Grandma narrates this chapter, and she’s writing to Oskar. She describes where she was when the plane hit the World Trade Center: she was knitting Oskar a white scarf, and she watched the coverage on the news, where a father was being interviewed about his missing girl.
Grandma and Grandpa both watched the terrorist attack on television, but several thousand miles apart. The father searching for his daughter recalls Grandpa searching for Anna during the Dresden firebombing.
Oskar’s Mom calls, asking if Grandma has heard from Dad; neither of them has. Mom tells Grandma that she loves her. Grandma goes over to Oskar’s apartment, and although she knows he’s there, she can’t find him at first. Finally, she lies on Oskar’s bed and hears him breathing beneath her. He had been released from school immediately, he tells her, and he had walked straight home. She joins him under the bed, and they lie there together until Mom returns home.
The image on the television of the father searching for his daughter prompts Grandma to go over to Oskar’s apartment; although Oskar doesn’t reveal himself to her immediately, she knows that he is there. The bed they hide under is reminiscent of the bomb shelters during Dresden, as though the apartment building could fall around them.
Mom comes home and asks if Oskar’s Dad had called. Oskar says no, and also says no when Mom asks if there had been any messages on the phone. Grandma keeps knitting the scarf longer and longer all afternoon. Mom makes posters with Dad’s face and takes a rolling suitcase filled with them downtown to hang all around.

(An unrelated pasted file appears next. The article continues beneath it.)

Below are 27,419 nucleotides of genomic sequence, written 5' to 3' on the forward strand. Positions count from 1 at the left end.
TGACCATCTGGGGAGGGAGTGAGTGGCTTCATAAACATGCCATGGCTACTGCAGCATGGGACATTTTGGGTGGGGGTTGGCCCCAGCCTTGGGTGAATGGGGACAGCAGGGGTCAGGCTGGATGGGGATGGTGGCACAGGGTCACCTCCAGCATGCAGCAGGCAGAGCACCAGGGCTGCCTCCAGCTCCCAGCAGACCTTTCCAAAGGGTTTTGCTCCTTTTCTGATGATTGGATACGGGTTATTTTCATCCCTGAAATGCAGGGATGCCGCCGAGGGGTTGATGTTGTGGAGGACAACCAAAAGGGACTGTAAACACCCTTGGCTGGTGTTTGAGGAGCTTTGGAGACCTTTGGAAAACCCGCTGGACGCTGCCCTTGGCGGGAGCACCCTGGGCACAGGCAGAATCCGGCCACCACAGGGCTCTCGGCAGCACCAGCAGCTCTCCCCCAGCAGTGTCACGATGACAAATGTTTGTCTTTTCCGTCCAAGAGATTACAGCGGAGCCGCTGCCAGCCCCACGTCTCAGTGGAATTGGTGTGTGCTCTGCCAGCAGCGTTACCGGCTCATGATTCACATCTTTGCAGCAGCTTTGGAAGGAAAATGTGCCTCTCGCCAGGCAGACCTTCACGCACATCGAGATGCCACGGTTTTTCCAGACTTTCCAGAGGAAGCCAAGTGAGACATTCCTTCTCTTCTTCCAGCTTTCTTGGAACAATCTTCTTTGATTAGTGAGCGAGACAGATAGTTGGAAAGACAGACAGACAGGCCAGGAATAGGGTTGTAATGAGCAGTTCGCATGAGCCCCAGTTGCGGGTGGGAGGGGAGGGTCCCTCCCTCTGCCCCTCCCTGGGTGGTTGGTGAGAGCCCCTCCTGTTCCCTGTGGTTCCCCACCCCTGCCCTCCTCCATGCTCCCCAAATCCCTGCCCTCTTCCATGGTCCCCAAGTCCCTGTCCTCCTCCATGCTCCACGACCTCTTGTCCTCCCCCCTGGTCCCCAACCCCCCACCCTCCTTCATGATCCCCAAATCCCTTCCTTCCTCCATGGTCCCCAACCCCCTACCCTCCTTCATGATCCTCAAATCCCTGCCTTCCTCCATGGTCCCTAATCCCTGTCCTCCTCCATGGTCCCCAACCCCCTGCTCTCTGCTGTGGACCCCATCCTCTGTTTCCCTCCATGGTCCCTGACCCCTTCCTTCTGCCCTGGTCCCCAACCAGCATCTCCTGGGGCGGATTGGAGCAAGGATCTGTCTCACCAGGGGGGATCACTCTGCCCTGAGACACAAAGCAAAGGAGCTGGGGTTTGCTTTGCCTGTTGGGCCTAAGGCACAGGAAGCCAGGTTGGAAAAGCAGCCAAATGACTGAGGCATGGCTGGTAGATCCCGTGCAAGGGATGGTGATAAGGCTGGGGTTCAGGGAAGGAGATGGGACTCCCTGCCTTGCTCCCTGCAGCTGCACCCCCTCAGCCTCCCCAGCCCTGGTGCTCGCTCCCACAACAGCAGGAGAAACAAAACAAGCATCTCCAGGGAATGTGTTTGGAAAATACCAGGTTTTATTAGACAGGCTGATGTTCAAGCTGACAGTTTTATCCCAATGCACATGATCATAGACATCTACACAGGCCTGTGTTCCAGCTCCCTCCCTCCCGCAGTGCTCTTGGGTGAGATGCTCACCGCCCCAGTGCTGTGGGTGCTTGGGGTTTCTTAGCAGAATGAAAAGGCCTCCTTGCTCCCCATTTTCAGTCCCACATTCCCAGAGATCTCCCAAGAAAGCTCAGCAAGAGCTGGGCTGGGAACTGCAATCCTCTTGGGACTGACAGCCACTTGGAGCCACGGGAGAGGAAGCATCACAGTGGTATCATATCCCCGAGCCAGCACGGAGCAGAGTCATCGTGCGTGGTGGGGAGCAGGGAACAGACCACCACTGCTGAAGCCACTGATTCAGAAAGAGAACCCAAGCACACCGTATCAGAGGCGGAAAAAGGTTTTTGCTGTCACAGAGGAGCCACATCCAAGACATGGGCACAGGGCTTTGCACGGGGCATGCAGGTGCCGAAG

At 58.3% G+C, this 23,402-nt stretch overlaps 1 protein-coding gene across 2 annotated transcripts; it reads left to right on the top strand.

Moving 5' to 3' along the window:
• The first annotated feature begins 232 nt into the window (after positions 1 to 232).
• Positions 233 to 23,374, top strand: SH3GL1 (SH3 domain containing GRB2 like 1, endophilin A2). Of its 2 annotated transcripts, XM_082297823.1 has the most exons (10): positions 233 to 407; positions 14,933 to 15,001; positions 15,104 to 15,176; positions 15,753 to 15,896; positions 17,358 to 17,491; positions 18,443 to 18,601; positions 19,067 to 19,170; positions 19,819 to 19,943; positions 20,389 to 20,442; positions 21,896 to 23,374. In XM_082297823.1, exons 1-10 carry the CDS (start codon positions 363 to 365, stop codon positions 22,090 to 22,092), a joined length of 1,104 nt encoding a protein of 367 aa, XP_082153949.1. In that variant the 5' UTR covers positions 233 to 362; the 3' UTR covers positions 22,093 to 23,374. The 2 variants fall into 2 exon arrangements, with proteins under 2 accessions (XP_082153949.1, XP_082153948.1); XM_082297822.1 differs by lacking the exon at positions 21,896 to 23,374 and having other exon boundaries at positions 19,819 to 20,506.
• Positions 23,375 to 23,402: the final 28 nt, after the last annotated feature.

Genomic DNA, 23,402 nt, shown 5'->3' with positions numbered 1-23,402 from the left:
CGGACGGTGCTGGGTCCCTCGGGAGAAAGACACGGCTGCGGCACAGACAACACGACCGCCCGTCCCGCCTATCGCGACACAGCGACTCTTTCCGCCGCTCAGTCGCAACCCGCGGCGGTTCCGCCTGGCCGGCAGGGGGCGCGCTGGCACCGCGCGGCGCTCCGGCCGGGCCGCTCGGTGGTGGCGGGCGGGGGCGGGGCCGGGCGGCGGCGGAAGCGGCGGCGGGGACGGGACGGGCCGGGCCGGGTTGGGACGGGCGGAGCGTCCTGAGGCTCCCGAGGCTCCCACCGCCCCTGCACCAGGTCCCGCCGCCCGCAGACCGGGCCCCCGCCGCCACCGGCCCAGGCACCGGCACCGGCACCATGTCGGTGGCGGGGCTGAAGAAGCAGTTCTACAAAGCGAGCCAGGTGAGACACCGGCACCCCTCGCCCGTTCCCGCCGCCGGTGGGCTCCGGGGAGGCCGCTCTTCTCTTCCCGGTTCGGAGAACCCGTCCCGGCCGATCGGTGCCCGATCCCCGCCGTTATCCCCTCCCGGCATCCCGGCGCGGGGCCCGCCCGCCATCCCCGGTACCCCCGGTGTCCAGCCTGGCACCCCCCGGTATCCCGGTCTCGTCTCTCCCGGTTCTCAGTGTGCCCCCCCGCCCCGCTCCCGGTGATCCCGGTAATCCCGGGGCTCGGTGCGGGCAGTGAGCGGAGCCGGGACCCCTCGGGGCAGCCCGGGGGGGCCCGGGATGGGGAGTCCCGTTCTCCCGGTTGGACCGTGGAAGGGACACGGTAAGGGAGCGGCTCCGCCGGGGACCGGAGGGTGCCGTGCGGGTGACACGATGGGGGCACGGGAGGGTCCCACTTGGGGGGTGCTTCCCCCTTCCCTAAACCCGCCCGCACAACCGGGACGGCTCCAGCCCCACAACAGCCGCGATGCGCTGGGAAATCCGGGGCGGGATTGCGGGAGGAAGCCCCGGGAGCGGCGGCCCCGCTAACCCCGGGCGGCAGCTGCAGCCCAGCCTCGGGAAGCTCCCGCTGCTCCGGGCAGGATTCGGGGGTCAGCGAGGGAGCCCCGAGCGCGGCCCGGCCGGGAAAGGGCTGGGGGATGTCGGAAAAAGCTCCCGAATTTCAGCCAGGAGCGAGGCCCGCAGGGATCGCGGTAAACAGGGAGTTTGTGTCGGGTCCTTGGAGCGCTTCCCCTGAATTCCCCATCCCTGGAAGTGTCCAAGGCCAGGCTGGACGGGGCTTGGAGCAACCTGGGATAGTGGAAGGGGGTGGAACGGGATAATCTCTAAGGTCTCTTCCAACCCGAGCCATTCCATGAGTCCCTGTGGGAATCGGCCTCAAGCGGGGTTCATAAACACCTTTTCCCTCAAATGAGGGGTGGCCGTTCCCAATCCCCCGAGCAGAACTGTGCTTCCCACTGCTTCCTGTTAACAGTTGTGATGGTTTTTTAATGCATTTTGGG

The white scarf Grandma knits is symbolic of her worry about Dad as well as her love for Oskar. Mom’s suitcase filled with posters of Dad’s face recalls the suitcase that Grandpa fills with the letters to his unborn son: both sets of papers are necessary for the creator to try and hang on to someone who is gone, but both forms of communication prove futile in the end.
While Mom is gone, Grandma waits with Oskar. When Oskar falls asleep, Grandma turns on the television but puts it on silent. The same pictures reel over and over: bodies falling, planes going into buildings, buildings falling.
The silent images of bodies falling and planes crashing into the building creates a verbal flip book in the chapter: the images go on loop in both the reader’s head and Grandma’s mind. These images are parallel to the ones Grandpa watches in Germany on the television screens.
Grandma writes about Dad’s funeral sometime later, in which they buried Dad’s empty coffin. That night, Oskar walks Grandma to her front door, and the doorman gives her a letter that a person had just left for her. Grandma asks Oskar to read the letter, and it says, “I’m sorry.” Grandma had scrubbed away all Grandpa’s writing after he had left her, but with these two words, she knows that he has returned.
When Grandma loses Thomas Schell, Jr., Thomas Schell, Sr., returns to her life: on the very night that they bury Dad, Grandpa comes back as though he has been resurrected.